Lawyer trades state house for courthouse

Lawyer trades state house for courthouse

DeKalb County State Court Judge Mike Jacobs said it was a successful 2015 state legislative session that led to his decision to become a judge.

“I don’t think I could have topped the 2015 legislative session in terms of what we accomplished,” Jacobs said. “It would have been a tough act to follow and certainly [was] a good time to move on from the General Assembly.

Jacobs received his bachelor’s degree from Georgetown University in Washington, D.C., and in 2003 received his law degree from the University of Georgia School of Law. 

After graduating from law school, Jacobs was an associate at Alston & Bird, where he worked in the bankruptcy practice group. Next he moved to Krevolin & Horst to work in business litigation. Moving to Hall, Booth, Smith & Slover, he worked in insurance defense before starting a solo practice focusing on consumer bankruptcy and representing defendant debtors.

“Not long after I graduated from law school and moved to DeKalb County from Athens, when the federal courts redrew the state House and Senate lines for the 2004 election, I found myself in an open state house seat,” Jacobs said. “So with my wife’s patience and indulgence, I qualified to run, walked the entire district twice and was elected.”

Serving in the legislature for a decade, Jacobs said he “developed a reputation for listening to everyone, being fair, and working well with my colleagues even when we did not agree.”

During the 2015 legislative session, which he described as “the most productive legislative session” he worked in, Jacobs was the primary sponsor of HB 213, which permanently repealed the “50-50” spending restriction that constrained MARTA’s financial flexibility;

He sponsored HB 215, which set up a SPLOST referendum to address DeKalb’s infrastructure needs.

Additionally Jacobs was “heavily involved” with Reps. Mary Margaret Oliver and Pam Stephenson in HB 300, creating the DeKalb State Court Traffic Division and eliminating the troubled Recorders Court. He also cosponsored HB 597, which reformed the DeKalb Board of Ethics and was involved in legislation that changed the county purchasing policy and set up the county’s internal audit function.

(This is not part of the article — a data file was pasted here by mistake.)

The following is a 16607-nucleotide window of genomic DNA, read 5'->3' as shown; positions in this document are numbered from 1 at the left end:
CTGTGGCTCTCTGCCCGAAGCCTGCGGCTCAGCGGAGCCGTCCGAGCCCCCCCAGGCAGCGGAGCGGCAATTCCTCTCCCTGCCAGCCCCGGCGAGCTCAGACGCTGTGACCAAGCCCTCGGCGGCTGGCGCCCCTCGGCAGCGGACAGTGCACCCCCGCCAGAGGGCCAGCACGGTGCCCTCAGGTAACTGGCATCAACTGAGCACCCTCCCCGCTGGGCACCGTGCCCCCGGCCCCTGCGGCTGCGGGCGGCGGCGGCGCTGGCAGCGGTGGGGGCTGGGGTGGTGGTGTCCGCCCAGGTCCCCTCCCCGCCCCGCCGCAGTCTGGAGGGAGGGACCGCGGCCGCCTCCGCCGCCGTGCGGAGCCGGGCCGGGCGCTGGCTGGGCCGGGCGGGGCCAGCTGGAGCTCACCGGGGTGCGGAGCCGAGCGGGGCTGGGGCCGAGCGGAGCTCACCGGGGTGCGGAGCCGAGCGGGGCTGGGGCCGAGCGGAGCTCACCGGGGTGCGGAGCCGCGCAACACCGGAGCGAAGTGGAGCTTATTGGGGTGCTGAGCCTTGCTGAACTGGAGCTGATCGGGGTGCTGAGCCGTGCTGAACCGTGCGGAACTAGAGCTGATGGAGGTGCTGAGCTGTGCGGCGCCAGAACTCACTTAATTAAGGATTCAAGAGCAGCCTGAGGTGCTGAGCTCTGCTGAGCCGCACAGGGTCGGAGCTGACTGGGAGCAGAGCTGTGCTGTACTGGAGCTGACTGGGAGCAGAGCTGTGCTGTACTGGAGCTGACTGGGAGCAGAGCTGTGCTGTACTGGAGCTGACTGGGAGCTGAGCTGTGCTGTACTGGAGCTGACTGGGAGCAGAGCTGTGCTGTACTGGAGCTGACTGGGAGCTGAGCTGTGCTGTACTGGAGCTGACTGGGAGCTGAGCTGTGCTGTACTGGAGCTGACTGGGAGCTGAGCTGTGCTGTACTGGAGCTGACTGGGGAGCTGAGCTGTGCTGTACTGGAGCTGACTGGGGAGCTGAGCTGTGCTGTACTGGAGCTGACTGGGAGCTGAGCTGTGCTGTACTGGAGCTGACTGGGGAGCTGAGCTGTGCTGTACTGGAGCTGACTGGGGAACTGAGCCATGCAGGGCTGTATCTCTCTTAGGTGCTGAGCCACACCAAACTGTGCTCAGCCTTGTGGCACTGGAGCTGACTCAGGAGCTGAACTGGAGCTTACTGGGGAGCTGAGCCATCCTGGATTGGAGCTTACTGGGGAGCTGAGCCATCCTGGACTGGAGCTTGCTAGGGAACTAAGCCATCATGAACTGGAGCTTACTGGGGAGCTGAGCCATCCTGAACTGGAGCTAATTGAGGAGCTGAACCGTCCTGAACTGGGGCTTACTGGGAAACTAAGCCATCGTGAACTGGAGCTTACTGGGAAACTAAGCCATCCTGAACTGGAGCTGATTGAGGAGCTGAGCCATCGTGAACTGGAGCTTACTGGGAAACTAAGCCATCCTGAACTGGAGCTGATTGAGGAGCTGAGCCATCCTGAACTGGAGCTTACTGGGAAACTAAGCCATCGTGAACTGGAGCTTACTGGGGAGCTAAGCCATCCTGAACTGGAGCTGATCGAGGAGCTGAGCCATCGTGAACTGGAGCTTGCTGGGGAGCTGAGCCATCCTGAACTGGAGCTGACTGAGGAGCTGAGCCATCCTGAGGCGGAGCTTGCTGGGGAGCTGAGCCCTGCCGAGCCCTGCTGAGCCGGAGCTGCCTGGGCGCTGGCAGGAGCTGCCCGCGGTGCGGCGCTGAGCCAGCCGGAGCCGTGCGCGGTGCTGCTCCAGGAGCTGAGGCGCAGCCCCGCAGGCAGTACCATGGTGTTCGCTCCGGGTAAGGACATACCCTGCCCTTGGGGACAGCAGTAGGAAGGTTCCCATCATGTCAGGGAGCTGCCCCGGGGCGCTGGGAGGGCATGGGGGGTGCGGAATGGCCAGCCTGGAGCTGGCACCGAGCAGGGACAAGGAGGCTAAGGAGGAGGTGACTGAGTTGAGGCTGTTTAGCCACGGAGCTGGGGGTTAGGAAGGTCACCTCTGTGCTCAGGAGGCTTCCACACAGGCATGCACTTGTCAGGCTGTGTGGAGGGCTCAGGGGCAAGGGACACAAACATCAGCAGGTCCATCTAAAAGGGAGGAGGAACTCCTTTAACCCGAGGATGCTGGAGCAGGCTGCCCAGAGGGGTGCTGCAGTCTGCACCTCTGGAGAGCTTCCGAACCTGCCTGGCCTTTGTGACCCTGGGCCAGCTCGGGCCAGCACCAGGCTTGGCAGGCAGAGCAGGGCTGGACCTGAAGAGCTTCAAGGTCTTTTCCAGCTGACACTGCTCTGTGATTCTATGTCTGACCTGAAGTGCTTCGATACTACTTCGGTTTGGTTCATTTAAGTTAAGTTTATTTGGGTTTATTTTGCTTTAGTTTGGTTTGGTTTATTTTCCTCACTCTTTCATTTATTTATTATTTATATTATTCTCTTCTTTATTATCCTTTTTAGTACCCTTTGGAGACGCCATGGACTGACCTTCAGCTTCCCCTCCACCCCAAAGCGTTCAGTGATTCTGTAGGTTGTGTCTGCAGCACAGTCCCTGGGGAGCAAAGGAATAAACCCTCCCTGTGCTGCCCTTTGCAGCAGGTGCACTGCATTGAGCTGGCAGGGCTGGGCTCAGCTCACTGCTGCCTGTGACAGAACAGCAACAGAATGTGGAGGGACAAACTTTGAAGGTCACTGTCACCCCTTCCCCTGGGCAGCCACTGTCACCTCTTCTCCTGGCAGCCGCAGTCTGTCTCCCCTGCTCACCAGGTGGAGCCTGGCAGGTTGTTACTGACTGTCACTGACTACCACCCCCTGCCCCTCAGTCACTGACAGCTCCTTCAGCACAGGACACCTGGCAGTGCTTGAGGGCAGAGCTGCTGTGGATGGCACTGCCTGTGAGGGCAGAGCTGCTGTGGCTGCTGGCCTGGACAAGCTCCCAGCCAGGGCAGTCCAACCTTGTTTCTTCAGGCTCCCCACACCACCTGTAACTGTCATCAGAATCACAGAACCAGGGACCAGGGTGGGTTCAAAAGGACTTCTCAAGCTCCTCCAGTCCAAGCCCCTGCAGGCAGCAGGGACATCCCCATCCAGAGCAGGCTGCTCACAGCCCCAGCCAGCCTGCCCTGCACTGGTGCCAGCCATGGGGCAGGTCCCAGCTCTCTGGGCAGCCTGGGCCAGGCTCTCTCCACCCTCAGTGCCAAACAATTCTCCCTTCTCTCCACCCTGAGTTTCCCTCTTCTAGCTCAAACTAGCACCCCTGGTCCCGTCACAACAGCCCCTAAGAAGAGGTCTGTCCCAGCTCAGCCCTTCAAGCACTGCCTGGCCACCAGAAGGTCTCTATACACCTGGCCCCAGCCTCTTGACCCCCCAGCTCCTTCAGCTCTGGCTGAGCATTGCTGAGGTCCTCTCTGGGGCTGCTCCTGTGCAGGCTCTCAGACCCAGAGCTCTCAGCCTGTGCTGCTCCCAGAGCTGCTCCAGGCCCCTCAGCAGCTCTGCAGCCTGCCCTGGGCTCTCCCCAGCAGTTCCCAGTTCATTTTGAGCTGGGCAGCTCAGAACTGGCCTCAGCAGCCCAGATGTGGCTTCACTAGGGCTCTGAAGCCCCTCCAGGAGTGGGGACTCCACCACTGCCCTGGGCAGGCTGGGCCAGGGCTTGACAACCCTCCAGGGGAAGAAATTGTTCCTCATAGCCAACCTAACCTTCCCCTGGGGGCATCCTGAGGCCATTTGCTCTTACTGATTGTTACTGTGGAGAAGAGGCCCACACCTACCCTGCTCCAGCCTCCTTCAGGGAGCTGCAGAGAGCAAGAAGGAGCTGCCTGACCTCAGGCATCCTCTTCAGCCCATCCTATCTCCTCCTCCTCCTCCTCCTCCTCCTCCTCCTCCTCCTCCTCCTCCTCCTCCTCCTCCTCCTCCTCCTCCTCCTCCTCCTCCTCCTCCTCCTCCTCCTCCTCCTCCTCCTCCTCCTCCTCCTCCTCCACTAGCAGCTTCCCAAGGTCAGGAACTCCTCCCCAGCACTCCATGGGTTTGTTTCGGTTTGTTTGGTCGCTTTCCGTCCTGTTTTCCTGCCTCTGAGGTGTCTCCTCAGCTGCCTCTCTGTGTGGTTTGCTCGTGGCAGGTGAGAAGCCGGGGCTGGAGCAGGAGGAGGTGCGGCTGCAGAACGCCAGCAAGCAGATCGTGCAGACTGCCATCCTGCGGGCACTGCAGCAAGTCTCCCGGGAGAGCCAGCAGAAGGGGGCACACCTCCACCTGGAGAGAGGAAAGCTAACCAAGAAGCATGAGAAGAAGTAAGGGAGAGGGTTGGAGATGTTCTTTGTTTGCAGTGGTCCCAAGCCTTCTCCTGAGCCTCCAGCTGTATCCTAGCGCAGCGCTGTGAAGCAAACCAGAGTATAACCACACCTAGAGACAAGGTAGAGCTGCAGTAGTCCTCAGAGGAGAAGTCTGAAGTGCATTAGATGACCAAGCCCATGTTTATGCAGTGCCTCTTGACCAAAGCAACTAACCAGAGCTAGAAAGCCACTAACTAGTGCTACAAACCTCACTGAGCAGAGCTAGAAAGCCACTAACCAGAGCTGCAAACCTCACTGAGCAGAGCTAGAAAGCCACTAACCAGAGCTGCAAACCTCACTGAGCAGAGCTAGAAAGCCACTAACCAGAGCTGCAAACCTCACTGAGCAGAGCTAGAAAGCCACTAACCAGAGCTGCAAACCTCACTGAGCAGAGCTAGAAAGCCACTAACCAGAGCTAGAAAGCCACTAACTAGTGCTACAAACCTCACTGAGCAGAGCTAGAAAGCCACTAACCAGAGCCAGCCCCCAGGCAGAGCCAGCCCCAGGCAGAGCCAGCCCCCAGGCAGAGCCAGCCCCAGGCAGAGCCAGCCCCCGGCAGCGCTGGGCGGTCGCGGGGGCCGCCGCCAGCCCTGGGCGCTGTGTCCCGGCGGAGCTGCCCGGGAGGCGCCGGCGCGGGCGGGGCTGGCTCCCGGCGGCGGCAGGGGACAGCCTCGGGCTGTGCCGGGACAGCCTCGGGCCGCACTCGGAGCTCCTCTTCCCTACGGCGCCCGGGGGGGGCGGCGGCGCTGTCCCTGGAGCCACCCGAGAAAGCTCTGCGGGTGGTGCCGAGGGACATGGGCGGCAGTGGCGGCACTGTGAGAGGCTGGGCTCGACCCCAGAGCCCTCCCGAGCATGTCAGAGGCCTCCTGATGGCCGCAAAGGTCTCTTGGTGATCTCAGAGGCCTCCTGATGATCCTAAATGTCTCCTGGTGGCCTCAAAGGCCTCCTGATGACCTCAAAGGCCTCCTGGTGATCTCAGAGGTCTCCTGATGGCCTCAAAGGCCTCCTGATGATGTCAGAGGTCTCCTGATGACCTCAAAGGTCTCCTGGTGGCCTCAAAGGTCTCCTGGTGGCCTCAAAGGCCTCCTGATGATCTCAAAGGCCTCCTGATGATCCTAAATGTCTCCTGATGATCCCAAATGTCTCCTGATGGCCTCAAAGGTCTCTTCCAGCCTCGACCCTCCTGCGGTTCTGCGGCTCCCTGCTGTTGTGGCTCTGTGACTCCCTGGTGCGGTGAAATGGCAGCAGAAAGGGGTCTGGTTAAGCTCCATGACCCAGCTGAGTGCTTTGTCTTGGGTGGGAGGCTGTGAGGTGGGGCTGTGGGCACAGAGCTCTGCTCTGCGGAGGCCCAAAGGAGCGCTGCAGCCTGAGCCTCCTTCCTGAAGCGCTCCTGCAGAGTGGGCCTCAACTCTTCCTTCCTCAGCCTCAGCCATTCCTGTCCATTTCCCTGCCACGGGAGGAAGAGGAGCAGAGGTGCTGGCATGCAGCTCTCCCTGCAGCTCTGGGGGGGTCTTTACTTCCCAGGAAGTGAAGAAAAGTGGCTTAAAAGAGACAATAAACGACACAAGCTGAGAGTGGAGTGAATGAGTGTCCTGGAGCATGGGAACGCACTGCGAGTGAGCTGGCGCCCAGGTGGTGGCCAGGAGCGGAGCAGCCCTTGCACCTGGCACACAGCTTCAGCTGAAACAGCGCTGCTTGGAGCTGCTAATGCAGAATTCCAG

“It was a very productive session,” Jacobs said. “I think that session spoke very well of what we can accomplish if we listen to one another and work to find common ground in DeKalb County.

“I hope that everything that we accomplished in the 2015 session and how we accomplished it is part of my legacy going forward,”  Jacobs said. “And I certainly don’t take credit for all of it, because we really did notch all of those accomplishments as a team.”

His success during the 2015 legislative session is one reason he decided to switch to the courthouse.

“Legislative service is not meant to last forever,” Jacobs said. “We’re a citizen legislature and ultimately new people need to come in and make their mark for the benefit of the citizens of our county and our state.”

In the General Assembly, Jacobs served four years as vice chairman of the House judiciary committee and seven years as chairman of one of the two subcommittees of the House judiciary committee.

Jacobs said he “built a reputation for listening to all sides of an issue and trying to be fair to all of the stakeholders, which is exactly the sort of thing that our judges should be doing.”

It was a logical transition to the courthouse when two seats opened up, Jacobs said. He became a state court judge in June 2015. 

“I’m enjoying it,” Jacobs said about being a judge. “I try to keep things lighter in my courtroom when appropriate. Ultimately I want all of the parties—lawyers and litigants—to leave my courtroom feeling that they got a fair hearing and that the experience was as pleasant as it could be under the circumstances.”

As a judge, Jacobs said he is seeking to identify resources “to address the addiction, mental health and other similar issues that we encounter on a regular basis in criminal cases.”

Jacobs said there are some “outstanding resources in place already,” but “those resources are not adequate to address all of the issues that find their way into the criminal justice system.

“Ultimately, as state court judges, we are the first line of defense in the criminal justice system in the sense that …defendants that appear in our courtroom, if they’re not empowered to address underlying issues in their lives, may find themselves back into the criminal justice system—next time with a felony charge,” Jacobs said.

When he’s not at work, Jacobs often can be found often at his children’s soccer practices and games and swim meets. 

Jacobs’ wife of 13 years, Evan, is a speech-language pathologist at Lakeside High School. The couple have three children: Jonah, 9, Eli, 7, and Samantha, 5.

“Family time is obviously the main thing that I do outside the courthouse,” he said.

Jacobs said that one interesting aspect of his job is that occasionally he finds himself applying legal statutes that he helped to write.

“It helps you recognize that the law is like a fabric that many, many people over many, many years had a hand in developing and is still a work in progress,” Jacobs said. 

“It’s interesting to run into a little piece of something in those [law] books that I had a hand in writing, but then recognizing that there’s so much in the law that greatly affect the day-to-day lives of the citizens of DeKalb County and…the state of Georgia.

“We all do our part to make things a little better and then move on,” Jacobs said.

 

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  1. Pete Followill says:

    Good article, although it doesn’t state whether Judge Jacobs was appointed or elected to the Dekalb Co. State Court bench.

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